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Cash Levels in Funds Rise to 6.5%, TrimTabs Says

It's the highest level since November '97. Does it portend a future rally?

Cash is king with U.S. stock fund managers.

A Monday report from liquidity tracker

TrimTabs.com

estimates that at the end of October, U.S. stock funds' cash stakes were at 5.5%, up from 5.1% at the end of September. The report also asserts that as of last Wednesday, the average stock fund's cash stake was at 6.5% -- a level not seen since November 1997. If the firm's estimates are accurate, U.S. stock funds have taken in some $122 billion in fresh cash since March 31, but nearly half that money has gone into cash.

The upshot: As U.S. stock fund managers sold stocks and banked checks from investors, they haven't been in any rush to put that money to work in a sagging market. That may portend a strong rebound for stocks once fund managers decide it's time to plow that money into the market, but if and when that time arrives is anybody's guess.

"I think a rally will have to happen for the money to come back," says Charles Biderman, president of TrimTabs.com. "These guys will jump in then because they'll be afraid to miss it, and they don't want to show this amount of cash at year-end."

While most stock fund managers routinely say their mandate is to be "fully invested" in the market, many market and fund-industry observers have noted that cash levels have been on the rise. These figures bear out those suspicions.

While these liquidity figures are just one part of a broad market picture, they are intriguing indicators. Money managers' whims are typically worth noting, not just because they represent the "smart money," but also because their billions of dollars can move the market.

Hard to say how much fund managers' reluctance to buy stocks has contributed to the market's downdraft, but their reluctance, a slowing economy and the presidential election's contested results haven't helped.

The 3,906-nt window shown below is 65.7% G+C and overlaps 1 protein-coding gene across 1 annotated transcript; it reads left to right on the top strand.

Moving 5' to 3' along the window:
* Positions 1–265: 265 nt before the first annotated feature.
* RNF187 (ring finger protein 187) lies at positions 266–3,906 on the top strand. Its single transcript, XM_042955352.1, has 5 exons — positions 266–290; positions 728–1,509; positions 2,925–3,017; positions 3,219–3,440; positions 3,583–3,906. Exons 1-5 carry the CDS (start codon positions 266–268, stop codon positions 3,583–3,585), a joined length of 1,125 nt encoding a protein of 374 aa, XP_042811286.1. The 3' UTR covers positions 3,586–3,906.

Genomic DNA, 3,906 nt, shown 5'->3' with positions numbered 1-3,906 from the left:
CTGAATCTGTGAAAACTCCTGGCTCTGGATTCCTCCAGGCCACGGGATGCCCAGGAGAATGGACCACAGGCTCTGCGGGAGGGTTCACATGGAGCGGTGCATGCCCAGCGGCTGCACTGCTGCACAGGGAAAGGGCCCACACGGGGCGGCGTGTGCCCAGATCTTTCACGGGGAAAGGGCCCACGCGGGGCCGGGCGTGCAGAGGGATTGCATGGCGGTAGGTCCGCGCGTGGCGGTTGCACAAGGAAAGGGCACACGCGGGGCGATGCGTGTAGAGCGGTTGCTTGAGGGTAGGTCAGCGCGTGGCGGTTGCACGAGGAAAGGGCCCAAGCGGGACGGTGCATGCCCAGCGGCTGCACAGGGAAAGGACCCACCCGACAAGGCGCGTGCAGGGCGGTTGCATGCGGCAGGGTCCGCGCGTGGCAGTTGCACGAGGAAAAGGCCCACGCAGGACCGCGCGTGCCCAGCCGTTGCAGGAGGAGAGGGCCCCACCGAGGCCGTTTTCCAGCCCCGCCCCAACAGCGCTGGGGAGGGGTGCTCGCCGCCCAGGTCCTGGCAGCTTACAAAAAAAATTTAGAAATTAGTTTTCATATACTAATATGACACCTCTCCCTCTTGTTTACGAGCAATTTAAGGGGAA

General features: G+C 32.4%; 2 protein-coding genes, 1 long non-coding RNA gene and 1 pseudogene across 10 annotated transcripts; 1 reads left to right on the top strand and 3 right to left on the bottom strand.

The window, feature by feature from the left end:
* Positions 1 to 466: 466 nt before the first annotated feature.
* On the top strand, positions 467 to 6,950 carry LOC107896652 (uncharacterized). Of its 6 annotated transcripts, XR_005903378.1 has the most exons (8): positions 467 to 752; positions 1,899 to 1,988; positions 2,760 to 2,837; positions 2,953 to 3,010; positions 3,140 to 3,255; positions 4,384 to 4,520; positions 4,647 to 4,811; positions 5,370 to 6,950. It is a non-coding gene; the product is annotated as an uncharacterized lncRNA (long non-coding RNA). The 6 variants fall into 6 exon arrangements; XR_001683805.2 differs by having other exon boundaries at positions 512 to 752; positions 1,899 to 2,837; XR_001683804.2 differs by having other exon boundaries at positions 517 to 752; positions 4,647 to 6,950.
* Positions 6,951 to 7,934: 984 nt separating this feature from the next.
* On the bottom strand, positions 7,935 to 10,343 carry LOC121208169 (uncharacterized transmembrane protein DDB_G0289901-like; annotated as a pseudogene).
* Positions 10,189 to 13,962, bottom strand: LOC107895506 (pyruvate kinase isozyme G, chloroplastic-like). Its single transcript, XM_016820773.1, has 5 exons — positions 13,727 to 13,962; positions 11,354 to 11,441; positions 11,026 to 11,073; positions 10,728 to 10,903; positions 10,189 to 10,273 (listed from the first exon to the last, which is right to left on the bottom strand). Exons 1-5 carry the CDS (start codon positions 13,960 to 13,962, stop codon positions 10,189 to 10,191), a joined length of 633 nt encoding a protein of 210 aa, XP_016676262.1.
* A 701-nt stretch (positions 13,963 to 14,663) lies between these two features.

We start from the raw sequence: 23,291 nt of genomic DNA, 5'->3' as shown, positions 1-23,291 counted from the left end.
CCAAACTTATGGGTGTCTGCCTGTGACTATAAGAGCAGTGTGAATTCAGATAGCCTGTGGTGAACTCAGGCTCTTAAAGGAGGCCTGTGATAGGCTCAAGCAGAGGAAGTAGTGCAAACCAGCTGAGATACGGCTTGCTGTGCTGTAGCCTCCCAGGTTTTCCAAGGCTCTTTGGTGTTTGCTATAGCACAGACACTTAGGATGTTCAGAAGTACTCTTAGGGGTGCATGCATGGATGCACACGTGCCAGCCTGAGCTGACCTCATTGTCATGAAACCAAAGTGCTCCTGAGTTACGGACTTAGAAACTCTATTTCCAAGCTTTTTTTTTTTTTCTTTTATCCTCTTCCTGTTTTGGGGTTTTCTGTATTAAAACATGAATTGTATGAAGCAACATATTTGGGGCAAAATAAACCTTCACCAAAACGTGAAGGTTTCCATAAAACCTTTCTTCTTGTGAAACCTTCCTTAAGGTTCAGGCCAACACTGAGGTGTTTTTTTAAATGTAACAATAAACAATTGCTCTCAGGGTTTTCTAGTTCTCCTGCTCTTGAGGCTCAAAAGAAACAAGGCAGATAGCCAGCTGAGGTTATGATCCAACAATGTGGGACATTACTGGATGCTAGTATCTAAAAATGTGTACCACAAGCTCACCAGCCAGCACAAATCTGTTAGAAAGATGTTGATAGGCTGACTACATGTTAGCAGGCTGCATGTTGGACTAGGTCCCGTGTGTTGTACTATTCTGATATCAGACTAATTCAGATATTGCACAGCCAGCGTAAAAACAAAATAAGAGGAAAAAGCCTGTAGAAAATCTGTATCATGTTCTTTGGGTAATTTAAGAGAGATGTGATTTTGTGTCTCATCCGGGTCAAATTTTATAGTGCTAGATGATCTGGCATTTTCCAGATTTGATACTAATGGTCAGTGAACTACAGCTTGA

Since March 31 the tech-laden

Nasdaq Composite has fallen more than 36%, and the

S&P 500 is off more than 10%, according to

TheStreet Recommends

Baseline

. For the year the average large-cap growth fund, the largest U.S. stock fund category, is down 15%, and the average tech-sector fund is down nearly 28%, according to

Lipper

.

While the fund managers' tepid attitude toward stocks is hardly good news, it could lead to a sharp and lasting run-up down the road. If managers' fears regarding the election and economic slowing are quelled, that money could boost stocks in a hurry.

When stock funds' cash positions last hit 6.5% following the Asian economic crisis three years ago, the S&P 500 and Nasdaq Composite posted 24.8% and 26% gains, respectively, during the next 12 months, according to Baseline.

TrimTabs.com's estimates won't start to be confirmed until Wednesday, when the

Investment Company Institute

releases its broad statistics on the industry's cash flows and cash position through the end of October.

There is evidence that TrimTabs.com's data is on target, though. The average U.S. stock fund's cash position was at 5.3% through Oct. 31, according to

Morningstar

. And the average mid-cap growth and small-cap growth funds' had cash stakes over 6%.

Fund managers aren't the only ones who have favored the cozy, safe havens of money market or cash investments recently. In October, individual investors stuffed some $27 billion into money market funds, compared with an $8.1 billion inflow to stock funds, according to Lipper.